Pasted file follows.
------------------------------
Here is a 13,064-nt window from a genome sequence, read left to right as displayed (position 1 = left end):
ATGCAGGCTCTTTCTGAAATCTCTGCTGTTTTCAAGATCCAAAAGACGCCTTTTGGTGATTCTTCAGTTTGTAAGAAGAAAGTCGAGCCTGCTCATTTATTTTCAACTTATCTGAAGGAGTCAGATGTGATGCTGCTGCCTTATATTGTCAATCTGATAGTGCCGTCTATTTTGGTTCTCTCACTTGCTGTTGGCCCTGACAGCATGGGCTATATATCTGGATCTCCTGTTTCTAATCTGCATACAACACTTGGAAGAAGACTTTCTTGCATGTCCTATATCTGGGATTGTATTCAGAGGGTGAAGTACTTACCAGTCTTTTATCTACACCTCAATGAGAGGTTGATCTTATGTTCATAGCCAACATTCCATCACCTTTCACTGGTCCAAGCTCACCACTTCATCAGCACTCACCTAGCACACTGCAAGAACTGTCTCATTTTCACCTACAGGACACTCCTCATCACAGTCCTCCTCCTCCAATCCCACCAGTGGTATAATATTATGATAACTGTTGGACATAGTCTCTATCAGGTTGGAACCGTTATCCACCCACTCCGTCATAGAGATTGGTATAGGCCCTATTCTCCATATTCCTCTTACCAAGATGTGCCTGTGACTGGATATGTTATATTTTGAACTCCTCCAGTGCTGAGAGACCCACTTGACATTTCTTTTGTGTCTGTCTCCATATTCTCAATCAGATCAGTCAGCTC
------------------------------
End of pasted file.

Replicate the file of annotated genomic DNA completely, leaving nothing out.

Here is a 13,064-nt window from a genome sequence, read left to right as displayed (position 1 = left end):
ATGCAGGCTCTTTCTGAAATCTCTGCTGTTTTCAAGATCCAAAAGACGCCTTTTGGTGATTCTTCAGTTTGTAAGAAGAAAGTCGAGCCTGCTCATTTATTTTCAACTTATCTGAAGGAGTCAGATGTGATGCTGCTGCCTTATATTGTCAATCTGATAGTGCCGTCTATTTTGGTTCTCTCACTTGCTGTTGGCCCTGACAGCATGGGCTATATATCTGGATCTCCTGTTTCTAATCTGCATACAACACTTGGAAGAAGACTTTCTTGCATGTCCTATATCTGGGATTGTATTCAGAGGGTGAAGTACTTACCAGTCTTTTATCTACACCTCAATGAGAGGTTGATCTTATGTTCATAGCCAACATTCCATCACCTTTCACTGGTCCAAGCTCACCACTTCATCAGCACTCACCTAGCACACTGCAAGAACTGTCTCATTTTCACCTACAGGACACTCCTCATCACAGTCCTCCTCCTCCAATCCCACCAGTGGTATAATATTATGATAACTGTTGGACATAGTCTCTATCAGGTTGGAACCGTTATCCACCCACTCCGTCATAGAGATTGGTATAGGCCCTATTCTCCATATTCCTCTTACCAAGATGTGCCTGTGACTGGATATGTTATATTTTGAACTCCTCCAGTGCTGAGAGACCCACTTGACATTTCTTTTGTGTCTGTCTCCATATTCTCAATCAGATCAGTCAGCTC